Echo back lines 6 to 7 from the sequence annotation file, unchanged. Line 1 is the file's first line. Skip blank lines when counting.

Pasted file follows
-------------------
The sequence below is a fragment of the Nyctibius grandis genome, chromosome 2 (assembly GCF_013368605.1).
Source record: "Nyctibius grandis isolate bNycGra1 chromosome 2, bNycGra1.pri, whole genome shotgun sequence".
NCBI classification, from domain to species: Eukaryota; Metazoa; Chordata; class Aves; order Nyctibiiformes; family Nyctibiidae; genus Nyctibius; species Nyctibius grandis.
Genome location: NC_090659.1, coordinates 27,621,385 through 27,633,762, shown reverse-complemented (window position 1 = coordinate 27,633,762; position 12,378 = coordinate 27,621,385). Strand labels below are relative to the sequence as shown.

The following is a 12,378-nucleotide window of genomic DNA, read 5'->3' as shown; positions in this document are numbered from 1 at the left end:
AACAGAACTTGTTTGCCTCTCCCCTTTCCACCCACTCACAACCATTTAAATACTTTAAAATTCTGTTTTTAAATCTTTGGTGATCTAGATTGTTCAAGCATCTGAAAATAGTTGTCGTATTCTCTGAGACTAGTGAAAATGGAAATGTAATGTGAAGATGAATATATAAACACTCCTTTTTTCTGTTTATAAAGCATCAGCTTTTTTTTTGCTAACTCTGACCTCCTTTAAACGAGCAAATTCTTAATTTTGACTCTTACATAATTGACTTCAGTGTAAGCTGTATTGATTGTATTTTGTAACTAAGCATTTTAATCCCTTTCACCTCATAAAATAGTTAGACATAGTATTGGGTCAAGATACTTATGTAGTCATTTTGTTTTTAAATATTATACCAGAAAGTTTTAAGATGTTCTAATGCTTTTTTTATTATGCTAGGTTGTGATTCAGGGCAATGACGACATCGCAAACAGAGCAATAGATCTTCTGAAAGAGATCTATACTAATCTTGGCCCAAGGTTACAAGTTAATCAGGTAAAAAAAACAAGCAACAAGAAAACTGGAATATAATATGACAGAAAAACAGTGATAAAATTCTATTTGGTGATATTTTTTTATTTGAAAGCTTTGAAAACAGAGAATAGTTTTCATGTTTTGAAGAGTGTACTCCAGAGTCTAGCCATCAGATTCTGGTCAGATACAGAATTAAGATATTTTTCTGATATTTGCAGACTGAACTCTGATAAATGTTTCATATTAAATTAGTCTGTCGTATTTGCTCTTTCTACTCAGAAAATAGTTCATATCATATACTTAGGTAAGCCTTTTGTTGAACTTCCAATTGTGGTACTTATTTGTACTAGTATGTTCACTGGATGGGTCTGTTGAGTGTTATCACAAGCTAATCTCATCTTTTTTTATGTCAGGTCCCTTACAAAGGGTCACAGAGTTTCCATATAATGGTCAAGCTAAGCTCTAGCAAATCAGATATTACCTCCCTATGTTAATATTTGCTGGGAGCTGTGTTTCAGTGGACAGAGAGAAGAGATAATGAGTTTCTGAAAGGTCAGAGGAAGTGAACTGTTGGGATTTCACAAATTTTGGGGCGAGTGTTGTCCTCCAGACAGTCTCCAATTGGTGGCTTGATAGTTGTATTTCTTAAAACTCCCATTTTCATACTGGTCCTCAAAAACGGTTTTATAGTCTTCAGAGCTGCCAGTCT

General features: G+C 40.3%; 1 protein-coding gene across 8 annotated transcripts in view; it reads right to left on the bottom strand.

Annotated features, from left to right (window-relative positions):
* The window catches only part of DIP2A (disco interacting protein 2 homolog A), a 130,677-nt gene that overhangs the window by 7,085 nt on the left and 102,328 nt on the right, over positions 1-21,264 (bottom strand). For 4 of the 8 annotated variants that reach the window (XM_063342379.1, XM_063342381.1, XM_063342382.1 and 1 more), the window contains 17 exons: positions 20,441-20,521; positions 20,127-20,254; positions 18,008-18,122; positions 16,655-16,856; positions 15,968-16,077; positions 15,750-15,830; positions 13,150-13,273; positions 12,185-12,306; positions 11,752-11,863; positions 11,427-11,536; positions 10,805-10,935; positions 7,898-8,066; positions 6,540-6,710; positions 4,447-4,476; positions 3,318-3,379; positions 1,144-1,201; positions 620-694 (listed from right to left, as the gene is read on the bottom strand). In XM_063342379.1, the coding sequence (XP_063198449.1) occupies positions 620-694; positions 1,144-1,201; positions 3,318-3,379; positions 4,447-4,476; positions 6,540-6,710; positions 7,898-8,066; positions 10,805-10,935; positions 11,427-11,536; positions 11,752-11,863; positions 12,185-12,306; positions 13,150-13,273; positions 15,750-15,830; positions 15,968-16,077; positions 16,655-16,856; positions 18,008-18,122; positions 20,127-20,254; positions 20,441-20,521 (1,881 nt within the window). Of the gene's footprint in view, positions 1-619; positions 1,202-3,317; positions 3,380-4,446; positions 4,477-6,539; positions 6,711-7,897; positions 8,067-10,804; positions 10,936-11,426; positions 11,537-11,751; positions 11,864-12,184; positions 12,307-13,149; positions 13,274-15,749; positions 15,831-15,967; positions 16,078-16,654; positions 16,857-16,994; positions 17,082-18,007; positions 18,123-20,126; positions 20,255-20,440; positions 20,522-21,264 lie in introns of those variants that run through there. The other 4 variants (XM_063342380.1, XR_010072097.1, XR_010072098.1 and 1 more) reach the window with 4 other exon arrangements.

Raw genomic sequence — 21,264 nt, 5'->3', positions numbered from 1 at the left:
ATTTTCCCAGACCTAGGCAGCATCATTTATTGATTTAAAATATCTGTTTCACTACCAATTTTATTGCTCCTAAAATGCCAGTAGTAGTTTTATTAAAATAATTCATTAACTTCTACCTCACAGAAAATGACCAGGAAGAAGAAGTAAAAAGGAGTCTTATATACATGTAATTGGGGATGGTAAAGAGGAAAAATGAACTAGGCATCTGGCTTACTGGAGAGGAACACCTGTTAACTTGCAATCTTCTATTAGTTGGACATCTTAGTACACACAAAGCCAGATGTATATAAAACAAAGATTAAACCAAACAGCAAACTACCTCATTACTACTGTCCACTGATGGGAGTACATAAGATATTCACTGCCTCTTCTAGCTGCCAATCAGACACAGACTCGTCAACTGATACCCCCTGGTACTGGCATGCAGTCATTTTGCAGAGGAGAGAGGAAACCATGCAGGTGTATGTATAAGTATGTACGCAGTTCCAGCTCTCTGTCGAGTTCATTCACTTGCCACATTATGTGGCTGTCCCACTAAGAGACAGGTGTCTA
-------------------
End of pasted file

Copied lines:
AACAGAACTTGTTTGCCTCTCCCCTTTCCACCCACTCACAACCATTTAAATACTTTAAAATTCTGTTTTTAAATCTTTGGTGATCTAGATTGTTCAAGCATCTGAAAATAGTTGTCGTATTCTCTGAGACTAGTGAAAATGGAAATGTAATGTGAAGATGAATATATAAACACTCCTTTTTTCTGTTTATAAAGCATCAGCTTTTTTTTTGCTAACTCTGACCTCCTTTAAACGAGCAAATTCTTAATTTTGACTCTTACATAATTGACTTCAGTGTAAGCTGTATTGATTGTATTTTGTAACTAAGCATTTTAATCCCTTTCACCTCATAAAATAGTTAGACATAGTATTGGGTCAAGATACTTATGTAGTCATTTTGTTTTTAAATATTATACCAGAAAGTTTTAAGATGTTCTAATGCTTTTTTTATTATGCTAGGTTGTGATTCAGGGCAATGACGACATCGCAAACAGAGCAATAGATCTTCTGAAAGAGATCTATACTAATCTTGGCCCAAGGTTACAAGTTAATCAGGTAAAAAAAACAAGCAACAAGAAAACTGGAATATAATATGACAGAAAAACAGTGATAAAATTCTATTTGGTGATATTTTTTTATTTGAAAGCTTTGAAAACAGAGAATAGTTTTCATGTTTTGAAGAGTGTACTCCAGAGTCTAGCCATCAGATTCTGGTCAGATACAGAATTAAGATATTTTTCTGATATTTGCAGACTGAACTCTGATAAATGTTTCATATTAAATTAGTCTGTCGTATTTGCTCTTTCTACTCAGAAAATAGTTCATATCATATACTTAGGTAAGCCTTTTGTTGAACTTCCAATTGTGGTACTTATTTGTACTAGTATGTTCACTGGATGGGTCTGTTGAGTGTTATCACAAGCTAATCTCATCTTTTTTTATGTCAGGTCCCTTACAAAGGGTCACAGAGTTTCCATATAATGGTCAAGCTAAGCTCTAGCAAATCAGATATTACCTCCCTATGTTAATATTTGCTGGGAGCTGTGTTTCAGTGGACAGAGAGAAGAGATAATGAGTTTCTGAAAGGTCAGAGGAAGTGAACTGTTGGGATTTCACAAATTTTGGGGCGAGTGTTGTCCTCCAGACAGTCTCCAATTGGTGGCTTGATAGTTGTATTTCTTAAAACTCCCATTTTCATACTGGTCCTCAAAAACGGTTTTATAGTCTTCAGAGCTGCCAGTCT

General features: G+C 40.3%; 1 protein-coding gene across 8 annotated transcripts in view; it reads right to left on the bottom strand.